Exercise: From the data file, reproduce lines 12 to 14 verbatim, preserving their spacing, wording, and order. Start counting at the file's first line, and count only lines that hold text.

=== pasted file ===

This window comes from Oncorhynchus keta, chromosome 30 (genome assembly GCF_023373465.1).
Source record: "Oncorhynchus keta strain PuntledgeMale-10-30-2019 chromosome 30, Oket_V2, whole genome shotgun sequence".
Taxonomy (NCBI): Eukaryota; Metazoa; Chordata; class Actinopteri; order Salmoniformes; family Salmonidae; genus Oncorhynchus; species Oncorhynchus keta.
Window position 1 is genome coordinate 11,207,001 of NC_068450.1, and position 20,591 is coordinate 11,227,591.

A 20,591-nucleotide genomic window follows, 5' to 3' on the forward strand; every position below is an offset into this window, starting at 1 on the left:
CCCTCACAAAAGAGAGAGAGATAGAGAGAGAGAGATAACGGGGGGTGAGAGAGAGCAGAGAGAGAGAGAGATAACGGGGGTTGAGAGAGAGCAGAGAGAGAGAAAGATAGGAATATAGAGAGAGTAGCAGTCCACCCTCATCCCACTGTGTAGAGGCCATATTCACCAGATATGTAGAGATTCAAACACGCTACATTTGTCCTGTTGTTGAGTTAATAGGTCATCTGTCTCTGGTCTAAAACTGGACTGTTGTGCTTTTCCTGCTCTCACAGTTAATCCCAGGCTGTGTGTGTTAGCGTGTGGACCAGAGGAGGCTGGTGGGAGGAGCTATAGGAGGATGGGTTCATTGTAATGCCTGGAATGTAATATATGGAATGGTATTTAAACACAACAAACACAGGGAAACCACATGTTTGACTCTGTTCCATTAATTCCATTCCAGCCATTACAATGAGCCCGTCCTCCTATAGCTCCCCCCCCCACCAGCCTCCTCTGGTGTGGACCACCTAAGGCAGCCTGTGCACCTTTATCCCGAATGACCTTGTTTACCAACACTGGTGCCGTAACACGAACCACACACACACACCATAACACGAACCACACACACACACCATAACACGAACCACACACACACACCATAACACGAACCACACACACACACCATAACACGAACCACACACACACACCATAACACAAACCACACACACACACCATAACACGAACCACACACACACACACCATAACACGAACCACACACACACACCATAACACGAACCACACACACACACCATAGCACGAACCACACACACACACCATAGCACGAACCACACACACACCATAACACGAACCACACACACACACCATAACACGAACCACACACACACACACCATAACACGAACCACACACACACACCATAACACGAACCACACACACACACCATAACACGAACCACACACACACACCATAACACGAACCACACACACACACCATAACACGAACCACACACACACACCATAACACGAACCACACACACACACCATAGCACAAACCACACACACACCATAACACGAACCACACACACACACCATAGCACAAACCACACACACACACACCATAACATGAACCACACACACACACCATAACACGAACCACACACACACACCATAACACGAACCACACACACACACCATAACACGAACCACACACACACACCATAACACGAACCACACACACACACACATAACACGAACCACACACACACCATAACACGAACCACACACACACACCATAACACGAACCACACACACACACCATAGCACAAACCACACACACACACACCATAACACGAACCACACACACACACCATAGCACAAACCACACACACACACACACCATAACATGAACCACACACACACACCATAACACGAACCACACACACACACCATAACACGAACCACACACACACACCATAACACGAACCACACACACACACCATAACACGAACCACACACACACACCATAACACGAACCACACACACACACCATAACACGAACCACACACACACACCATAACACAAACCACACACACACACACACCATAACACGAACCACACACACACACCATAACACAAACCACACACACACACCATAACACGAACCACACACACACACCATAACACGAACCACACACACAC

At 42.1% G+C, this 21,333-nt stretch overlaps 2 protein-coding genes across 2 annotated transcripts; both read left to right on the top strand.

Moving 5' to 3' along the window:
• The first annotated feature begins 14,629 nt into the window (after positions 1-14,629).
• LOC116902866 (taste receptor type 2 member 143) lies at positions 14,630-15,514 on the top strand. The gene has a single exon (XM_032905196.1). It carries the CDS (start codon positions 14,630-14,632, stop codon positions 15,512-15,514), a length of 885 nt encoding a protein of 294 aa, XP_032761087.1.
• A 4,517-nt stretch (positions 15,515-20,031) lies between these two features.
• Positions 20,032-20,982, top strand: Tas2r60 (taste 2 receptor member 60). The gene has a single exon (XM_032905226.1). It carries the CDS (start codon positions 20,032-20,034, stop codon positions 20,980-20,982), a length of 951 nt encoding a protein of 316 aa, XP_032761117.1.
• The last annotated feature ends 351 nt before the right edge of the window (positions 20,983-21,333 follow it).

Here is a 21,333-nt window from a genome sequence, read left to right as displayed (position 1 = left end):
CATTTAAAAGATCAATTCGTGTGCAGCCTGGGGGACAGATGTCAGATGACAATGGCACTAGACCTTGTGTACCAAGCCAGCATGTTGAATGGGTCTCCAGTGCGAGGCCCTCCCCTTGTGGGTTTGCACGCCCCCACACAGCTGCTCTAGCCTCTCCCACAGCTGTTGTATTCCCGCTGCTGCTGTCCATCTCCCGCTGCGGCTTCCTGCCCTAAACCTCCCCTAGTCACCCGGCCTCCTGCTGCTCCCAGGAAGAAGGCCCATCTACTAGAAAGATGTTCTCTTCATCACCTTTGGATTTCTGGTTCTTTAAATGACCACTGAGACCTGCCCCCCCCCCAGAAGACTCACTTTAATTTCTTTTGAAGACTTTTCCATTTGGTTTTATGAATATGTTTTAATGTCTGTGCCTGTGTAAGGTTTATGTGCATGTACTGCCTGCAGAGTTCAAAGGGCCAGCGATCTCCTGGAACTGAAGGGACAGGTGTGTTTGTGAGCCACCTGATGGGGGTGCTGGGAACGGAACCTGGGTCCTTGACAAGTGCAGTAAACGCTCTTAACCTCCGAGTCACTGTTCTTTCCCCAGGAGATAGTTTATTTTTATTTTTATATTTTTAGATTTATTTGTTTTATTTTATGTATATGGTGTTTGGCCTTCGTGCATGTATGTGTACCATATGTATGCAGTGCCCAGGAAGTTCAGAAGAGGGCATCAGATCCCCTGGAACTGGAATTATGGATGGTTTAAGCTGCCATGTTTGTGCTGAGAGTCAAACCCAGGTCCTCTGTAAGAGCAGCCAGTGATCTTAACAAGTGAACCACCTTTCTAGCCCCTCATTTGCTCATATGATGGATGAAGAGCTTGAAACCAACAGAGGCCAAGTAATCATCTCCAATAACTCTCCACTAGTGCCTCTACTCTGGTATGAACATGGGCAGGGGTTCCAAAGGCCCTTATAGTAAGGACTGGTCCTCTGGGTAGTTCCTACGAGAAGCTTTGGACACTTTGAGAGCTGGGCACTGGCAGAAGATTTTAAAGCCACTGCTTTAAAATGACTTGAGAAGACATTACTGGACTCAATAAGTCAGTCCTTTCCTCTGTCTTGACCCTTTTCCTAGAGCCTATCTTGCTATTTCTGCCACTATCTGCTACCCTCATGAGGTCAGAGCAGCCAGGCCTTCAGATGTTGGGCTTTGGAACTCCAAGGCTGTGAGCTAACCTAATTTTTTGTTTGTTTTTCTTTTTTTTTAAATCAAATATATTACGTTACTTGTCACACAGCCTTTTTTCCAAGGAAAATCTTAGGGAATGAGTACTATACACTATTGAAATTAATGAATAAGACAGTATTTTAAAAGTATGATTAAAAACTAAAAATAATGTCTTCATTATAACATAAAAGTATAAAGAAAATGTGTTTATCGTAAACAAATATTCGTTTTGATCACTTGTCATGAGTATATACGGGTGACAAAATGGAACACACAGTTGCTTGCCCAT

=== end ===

• Positions 20,032-20,982, top strand: Tas2r60 (taste 2 receptor member 60). The gene has a single exon (XM_032905226.1). It carries the CDS (start codon positions 20,032-20,034, stop codon positions 20,980-20,982), a length of 951 nt encoding a protein of 316 aa, XP_032761117.1.
• The last annotated feature ends 351 nt before the right edge of the window (positions 20,983-21,333 follow it).

Here is a 21,333-nt window from a genome sequence, read left to right as displayed (position 1 = left end):